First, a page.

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The growing interest in All the Young Dudes of late has this movement of reclamation to thank, but there’s another factor: Fanfiction TikTok. All the Young Dudes in particular really had its moment in the second year of the pandemic, starting around the winter. Here’s some more numbers: The fic finished publishing in November 2018. By mid-2019, it had somewhere around 100,000 hits on Archive of Our Own. By November 2020, it had just under 300,000 hits. Jump to January 2021: By the end of the month, the story had reached just under a million hits. And now it now has more than four million hits on Archive of Our Own. There are now YouTube reviews of this fic. People have taken it upon themselves to read it for audiobooks in a practice known as podficcing. It has almost 9,000 ratings on GoodReads and a 4.82 star average review score, which a lot of published authors would kill for. It has its own TV Tropes page, and there are hundreds of posts in the Tumblr tag, which includes some phenomenal fan art.

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Over on TikTok, the #atyd hashtag on TikTok has 704 million views. Few of of them have anything to do with the Mott the Hoople song, although almost every single TikTok that uses that song is about the fanfiction of the same name. The spinoff hashtag #atydtiktok has 45 million views in and of itself. Among countless memes and fancasts dedicated to the story, people have even posted clips of themselves printing and binding the entire, 500,000-word fic so they can have their own physical copies.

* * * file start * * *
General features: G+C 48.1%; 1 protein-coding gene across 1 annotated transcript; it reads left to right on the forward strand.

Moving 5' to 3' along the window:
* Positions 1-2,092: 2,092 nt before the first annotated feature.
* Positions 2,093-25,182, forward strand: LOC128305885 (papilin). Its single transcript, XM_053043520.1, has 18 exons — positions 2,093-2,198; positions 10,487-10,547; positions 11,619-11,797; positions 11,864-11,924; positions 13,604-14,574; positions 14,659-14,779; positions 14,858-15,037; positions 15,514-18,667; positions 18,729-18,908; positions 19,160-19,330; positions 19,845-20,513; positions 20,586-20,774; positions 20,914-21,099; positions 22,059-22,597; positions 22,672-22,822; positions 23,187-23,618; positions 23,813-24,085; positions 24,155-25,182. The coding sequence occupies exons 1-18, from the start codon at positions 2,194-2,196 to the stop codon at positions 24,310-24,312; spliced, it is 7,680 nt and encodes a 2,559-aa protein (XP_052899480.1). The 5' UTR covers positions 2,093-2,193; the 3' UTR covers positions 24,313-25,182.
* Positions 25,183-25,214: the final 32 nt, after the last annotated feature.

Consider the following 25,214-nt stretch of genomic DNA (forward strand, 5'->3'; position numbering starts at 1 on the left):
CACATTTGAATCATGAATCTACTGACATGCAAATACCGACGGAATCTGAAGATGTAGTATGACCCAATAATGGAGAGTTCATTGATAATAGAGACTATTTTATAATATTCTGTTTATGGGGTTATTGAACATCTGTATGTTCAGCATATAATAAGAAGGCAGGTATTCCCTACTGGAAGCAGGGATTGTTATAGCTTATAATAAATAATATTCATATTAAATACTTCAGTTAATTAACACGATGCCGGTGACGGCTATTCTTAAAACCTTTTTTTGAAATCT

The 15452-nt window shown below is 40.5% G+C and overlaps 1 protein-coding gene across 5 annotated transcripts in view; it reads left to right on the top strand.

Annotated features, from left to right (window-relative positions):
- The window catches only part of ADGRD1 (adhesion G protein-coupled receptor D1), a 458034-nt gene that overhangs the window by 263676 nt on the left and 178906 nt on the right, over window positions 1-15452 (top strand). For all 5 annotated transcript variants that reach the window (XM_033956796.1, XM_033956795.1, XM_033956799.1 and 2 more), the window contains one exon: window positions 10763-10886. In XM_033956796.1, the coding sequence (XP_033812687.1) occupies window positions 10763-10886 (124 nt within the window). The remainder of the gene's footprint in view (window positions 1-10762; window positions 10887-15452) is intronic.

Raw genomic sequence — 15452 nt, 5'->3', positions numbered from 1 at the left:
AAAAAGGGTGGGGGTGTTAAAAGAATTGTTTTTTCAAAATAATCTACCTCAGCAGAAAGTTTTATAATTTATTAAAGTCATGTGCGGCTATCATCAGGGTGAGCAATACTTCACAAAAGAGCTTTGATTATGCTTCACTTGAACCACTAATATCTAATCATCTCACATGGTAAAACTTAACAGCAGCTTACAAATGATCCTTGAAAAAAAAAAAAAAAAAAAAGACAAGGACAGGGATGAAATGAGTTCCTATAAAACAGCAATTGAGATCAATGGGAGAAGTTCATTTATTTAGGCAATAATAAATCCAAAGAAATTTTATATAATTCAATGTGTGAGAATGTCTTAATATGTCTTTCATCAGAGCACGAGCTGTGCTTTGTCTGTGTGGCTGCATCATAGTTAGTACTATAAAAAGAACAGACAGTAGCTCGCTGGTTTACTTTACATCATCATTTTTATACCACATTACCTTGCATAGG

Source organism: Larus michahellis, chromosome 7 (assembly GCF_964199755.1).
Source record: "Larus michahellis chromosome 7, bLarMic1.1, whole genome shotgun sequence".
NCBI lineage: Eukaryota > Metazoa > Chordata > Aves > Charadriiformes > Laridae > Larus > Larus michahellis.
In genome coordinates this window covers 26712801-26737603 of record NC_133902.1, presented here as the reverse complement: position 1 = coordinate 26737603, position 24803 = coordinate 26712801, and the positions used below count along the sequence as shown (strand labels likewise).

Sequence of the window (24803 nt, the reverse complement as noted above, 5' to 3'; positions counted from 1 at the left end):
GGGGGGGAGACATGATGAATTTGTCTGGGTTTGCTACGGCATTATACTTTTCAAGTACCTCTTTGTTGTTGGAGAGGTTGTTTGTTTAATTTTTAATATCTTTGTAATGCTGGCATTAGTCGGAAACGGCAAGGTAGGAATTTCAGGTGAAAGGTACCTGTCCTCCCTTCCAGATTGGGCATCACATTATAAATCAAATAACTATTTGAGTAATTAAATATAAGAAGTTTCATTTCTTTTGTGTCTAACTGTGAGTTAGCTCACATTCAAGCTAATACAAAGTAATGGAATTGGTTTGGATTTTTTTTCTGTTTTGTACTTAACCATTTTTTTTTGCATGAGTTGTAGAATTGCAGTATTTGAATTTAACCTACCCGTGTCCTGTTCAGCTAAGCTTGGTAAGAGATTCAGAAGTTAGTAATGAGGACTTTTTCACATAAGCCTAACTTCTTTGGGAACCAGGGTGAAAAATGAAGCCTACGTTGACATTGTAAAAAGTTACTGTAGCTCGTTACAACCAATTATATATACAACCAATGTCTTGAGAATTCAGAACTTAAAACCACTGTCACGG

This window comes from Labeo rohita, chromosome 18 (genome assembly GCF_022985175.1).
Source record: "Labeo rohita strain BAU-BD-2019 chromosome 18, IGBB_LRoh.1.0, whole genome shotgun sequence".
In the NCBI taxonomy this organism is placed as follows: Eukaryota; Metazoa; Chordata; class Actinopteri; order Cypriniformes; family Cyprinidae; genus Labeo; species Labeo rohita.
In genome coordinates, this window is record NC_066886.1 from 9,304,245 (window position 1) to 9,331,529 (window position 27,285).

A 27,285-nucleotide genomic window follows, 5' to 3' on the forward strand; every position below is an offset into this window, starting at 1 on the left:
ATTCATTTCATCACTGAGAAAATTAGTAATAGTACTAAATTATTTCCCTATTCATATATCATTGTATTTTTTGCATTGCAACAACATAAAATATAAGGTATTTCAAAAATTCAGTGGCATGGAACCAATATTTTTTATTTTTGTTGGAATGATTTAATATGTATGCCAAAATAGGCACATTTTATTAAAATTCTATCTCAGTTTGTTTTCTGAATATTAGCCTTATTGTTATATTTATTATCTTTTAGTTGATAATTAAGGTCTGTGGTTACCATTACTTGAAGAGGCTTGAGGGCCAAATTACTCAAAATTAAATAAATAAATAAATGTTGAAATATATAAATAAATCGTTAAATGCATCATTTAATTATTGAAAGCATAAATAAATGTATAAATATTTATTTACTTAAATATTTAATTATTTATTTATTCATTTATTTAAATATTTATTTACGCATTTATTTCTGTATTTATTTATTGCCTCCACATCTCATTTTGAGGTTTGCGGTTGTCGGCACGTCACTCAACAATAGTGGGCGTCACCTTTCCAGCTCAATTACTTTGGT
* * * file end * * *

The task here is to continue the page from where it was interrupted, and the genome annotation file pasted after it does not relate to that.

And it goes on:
At first glance, the concept of printing out fanfiction might seem wild but it makes total sense—fandom is nothing if not committed—and it’s also sparked a discussion among fanfic readers and writers about copyright. The popular fandom logic goes that the only reason that fanworks aren’t technically violating copyright law is because they’re transformative, which means they’re different from the original work they’re based upon, and because they don’t affect the market of the original work. Profiting off of fanfic theoretically changes the legal calculus though actual legal experts are in dispute over that. But since MsKingBean89 isn’t selling copies of All The Young Dudes, just allowing others to spend their own on bound copies of her writing, the argument is moot in this case. There’s little to no financial incentive for MsKingBean89 here—any attempt to monetize a level of engagement that brands would kill for could potentially open her up to a copyright claim from Rowling. Which makes the popularity of All The Young Dudes entirely organic and grassroots in a way that few internet trends are anymore.

It’s just one of the many, many, many fascinating parts of All the Young Dudes—and why it seems like, more than two years since it wrapped, its popularity won’t wane any time soon.

For more on All the Young Dudes, listen to ICYMI, Slate’s internet culture podcast; new episodes premiere every Wednesday and Saturday.